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Movie Review: 'Cherry'

by Sean Patrick 2 months ago in review

Tom Holland tries drugs to grow up onscreen in Cherry.

Tom Holland is an actor I like a great deal. He has an earnest face and boyish charm that make him a near perfect fit for Peter Parker and Spider-Man. He’s proven as part of a series of Marvel Movies that he can hang with big stars and take the lead himself and all while maintaining an air of approach-ability. These qualities, unfortunately, don’t translate into more gritty or dark roles. The evidence for that is the new Apple Original movie Cherry, a failing attempt at translating Holland’s charm into something grimy and dramatic.

Cherry is the name of the character played by Tom Holland, a college student who falls in love with an unpredictable young woman named Emily (Ciara Bravo). When Emily breaks Cherry’s heart his response is to join the army. He’s thrown for a loop when she returns to him and begs to get back together only to find that he’s going to Iraq. The film is set in 2003 when Iraq was still front page news with many troops still in grave danger.

Rather than once again break up with Cherry, Emily suggests that they get married before he leaves and they do, in a small courthouse wedding with a honeymoon at a local Subway sandwich shop. Then, Cherry is off to basic training. Here, and in subsequent scenes set in Iraq, the directors Joe and Anthony Russo attempt to mimic the tone of movies like Full Metal Jacket or Jarhead but Cherry lacks the dark wit of those two films.

There are jokes but no real investments in being funny in Cherry. The humor is maudlin rather than funny and Holland’s voiceover lacks the edge to sell what I assume are attempts at humor including unfunny swipes at drill sergeants and failing attempts at satirizing the military as boys playing with toys. I know what the film was going for, mirroring the dark humor that real soldiers often employ to cope with the rigors of what they do but the makers of Cherry come off as poseurs.

Once Cherry leaves Iraq and returns to life in Cleveland, Ohio, he falls into a world of drugs and PTSD flashbacks. He can’t sleep, he’s troubled by the awful experiences of Iraq. He begins to take Prozac but it doesn’t work. A friend introduces him to Oxycontin and suddenly he’s able to sleep. After finally getting worn out over her husband’s drug problems, Emily starts taking the Oxy as well. When that stops working, the duo graduates to Heroin.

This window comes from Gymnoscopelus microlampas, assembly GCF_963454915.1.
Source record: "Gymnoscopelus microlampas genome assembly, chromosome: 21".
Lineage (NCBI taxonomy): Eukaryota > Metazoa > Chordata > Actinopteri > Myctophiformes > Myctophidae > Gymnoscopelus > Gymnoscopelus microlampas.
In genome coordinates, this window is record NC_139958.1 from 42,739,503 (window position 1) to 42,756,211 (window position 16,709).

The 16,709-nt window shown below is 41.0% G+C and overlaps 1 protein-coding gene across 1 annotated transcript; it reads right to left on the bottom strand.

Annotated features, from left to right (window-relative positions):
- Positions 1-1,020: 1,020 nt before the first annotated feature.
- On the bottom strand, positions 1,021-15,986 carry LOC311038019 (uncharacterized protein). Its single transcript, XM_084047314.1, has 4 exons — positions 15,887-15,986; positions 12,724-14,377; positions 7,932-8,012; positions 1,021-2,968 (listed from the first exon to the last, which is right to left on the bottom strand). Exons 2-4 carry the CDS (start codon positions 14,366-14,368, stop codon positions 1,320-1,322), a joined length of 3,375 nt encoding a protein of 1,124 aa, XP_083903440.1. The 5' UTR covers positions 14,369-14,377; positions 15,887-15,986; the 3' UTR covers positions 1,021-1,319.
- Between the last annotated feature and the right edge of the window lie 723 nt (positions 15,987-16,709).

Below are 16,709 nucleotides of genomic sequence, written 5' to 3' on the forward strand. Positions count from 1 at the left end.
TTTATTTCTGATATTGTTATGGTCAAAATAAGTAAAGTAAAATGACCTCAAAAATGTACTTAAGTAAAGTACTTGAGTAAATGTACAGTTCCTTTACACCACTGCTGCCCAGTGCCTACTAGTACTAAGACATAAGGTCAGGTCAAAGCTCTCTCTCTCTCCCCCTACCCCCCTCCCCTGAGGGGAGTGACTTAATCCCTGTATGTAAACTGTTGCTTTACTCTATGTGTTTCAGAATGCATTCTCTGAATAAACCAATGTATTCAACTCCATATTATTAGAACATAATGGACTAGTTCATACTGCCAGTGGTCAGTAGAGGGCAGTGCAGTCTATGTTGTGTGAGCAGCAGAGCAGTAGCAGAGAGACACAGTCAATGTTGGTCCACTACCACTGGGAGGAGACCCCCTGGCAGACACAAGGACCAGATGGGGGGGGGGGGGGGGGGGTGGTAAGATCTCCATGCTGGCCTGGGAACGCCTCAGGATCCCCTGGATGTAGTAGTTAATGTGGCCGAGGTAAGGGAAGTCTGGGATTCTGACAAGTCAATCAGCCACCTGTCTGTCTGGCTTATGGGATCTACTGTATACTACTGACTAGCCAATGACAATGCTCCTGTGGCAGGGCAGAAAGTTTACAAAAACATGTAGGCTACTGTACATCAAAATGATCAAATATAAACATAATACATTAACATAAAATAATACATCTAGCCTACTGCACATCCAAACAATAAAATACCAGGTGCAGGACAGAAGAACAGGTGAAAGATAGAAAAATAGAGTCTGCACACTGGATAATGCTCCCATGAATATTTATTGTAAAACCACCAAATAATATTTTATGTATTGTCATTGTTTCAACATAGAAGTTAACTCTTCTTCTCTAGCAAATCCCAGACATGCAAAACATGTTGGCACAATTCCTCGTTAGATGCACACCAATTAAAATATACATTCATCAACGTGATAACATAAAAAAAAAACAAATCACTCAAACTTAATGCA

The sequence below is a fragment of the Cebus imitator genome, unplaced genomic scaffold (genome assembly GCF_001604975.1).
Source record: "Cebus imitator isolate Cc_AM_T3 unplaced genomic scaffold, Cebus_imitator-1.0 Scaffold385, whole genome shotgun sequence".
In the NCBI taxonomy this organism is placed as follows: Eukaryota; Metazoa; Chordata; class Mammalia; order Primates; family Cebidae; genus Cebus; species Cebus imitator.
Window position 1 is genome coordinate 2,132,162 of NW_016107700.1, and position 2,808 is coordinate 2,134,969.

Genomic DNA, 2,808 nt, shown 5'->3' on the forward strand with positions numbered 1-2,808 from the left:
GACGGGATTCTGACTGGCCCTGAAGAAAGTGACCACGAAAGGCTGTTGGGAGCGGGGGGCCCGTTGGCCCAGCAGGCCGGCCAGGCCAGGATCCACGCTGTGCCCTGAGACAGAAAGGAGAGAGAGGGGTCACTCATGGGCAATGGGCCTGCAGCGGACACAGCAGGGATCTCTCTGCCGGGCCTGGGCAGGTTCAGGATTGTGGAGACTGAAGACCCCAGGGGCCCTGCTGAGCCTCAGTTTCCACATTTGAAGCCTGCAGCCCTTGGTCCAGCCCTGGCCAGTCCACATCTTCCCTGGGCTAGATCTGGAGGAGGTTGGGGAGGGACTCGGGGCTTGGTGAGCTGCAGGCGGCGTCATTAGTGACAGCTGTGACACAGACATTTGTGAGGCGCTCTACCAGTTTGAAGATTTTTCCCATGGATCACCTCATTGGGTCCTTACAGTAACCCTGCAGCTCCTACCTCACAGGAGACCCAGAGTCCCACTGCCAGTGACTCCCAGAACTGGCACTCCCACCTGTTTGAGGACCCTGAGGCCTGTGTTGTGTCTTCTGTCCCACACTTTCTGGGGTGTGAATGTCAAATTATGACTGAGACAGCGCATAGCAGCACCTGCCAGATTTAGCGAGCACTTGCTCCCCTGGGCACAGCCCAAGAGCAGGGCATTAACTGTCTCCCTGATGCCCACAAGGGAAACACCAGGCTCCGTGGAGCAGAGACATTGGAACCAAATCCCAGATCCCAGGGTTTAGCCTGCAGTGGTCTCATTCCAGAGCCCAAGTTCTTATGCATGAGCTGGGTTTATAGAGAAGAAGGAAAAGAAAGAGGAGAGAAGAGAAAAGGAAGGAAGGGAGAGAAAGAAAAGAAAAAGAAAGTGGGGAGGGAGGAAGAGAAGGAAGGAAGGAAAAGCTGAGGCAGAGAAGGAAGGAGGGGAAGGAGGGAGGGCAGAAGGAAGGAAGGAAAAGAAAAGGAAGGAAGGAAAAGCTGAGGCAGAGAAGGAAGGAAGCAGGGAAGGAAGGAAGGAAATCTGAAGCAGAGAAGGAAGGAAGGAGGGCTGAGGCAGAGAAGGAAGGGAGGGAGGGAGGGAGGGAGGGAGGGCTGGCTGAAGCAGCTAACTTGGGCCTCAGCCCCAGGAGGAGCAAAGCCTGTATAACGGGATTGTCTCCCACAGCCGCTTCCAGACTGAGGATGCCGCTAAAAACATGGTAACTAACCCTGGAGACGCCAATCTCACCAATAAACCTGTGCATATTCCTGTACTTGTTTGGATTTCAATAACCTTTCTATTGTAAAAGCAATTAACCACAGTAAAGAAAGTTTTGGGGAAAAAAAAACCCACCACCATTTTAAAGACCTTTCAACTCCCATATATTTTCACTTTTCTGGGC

The simplistic cause and effect narrative of PTSD to drug abuse is the greatest flaw of Cherry. The filmmakers imply, whether intentionally or not, that there is a simple straight line progression from trauma to drug addict to bank robber stealing to get drug money with zero nuance. This may be based on a true story, the book was by former soldier turned drug addict bank robber, Nico Walker, but it plays far too simplistically in movie form.

This is not to say that Cherry is a bad movie. Rather, Cherry is mostly a mediocre movie with pretensions toward being something more. The performances aren’t bad; they are just overly familiar and a little misguided. A character played by Jack Reynor, nicknamed in the film ‘Coke and Pills,’ feels as if he was lifted from a less ambitious movie. The same could be said of the big, sort of, villain of the movie, a drug dealer named Black, who appears to be the result of what might happen if Deebo from the Friday movies were taken seriously.

I can’t fault the honest effort in Cherry. There is an earnest attempt by all involved to make Cherry feel important and to be truthful to those who struggle with trauma and addiction. Unfortunately, the attempts to recreate the dark humor of soldiers, the shift to crafting a sympathetic portrayal of drug abuse and crime, never feel as authentic as intended by the Russo Brothers. A movie like The Hurt Locker makes a movie like Cherry look inauthentic by comparison and that is a feeling that permeates Cherry, a notion that Cherry is emulating better movies but not equaling them.

There is a pretension to Cherry that rubbed me the wrong way. It's an assumed air of importance, the way in which Cherry mimics other, better movies on similar topics, such as Full Metal Jacket or even something simpler and yet more impactful like The Town, and how Cherry attempts to wear the same importance that those movies earned. The assumed bigness and importance of Cherry appears to be based more on expectations of the blockbuster directors, The Russo Brothers, than on any evidence found in the movie.

Cherry has a sheen of professionalism and uniformly good performances but there is nothing in the movie that feels special. Leads Tom Holland and Ciara Bravo often come off like kids wearing adult clothes that do not fit them. Their childlike qualities are not intended, they are a function of the often stunted and childish storytelling from The Russo Brothers. The humor of Cherry is immature and off-putting with an unearned smugness. For instance, characters played by Pooch Hall and Thomas Lennon who are jokingly referred to as Sgt Whoever and Dr Whoever. The same joke twice and not funny either time.

Cherry will open in theaters on February 26th and on Apple TV on March 12th.

Sean Patrick
Sean Patrick
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Sean Patrick

I have been a film critic for nearly 20 years and worked professionally, as a member of the Broadcast Film Critics Association for the past 9 years. My favorite movie of all time is The Big Lebowski because it always feels new.

See all posts by Sean Patrick

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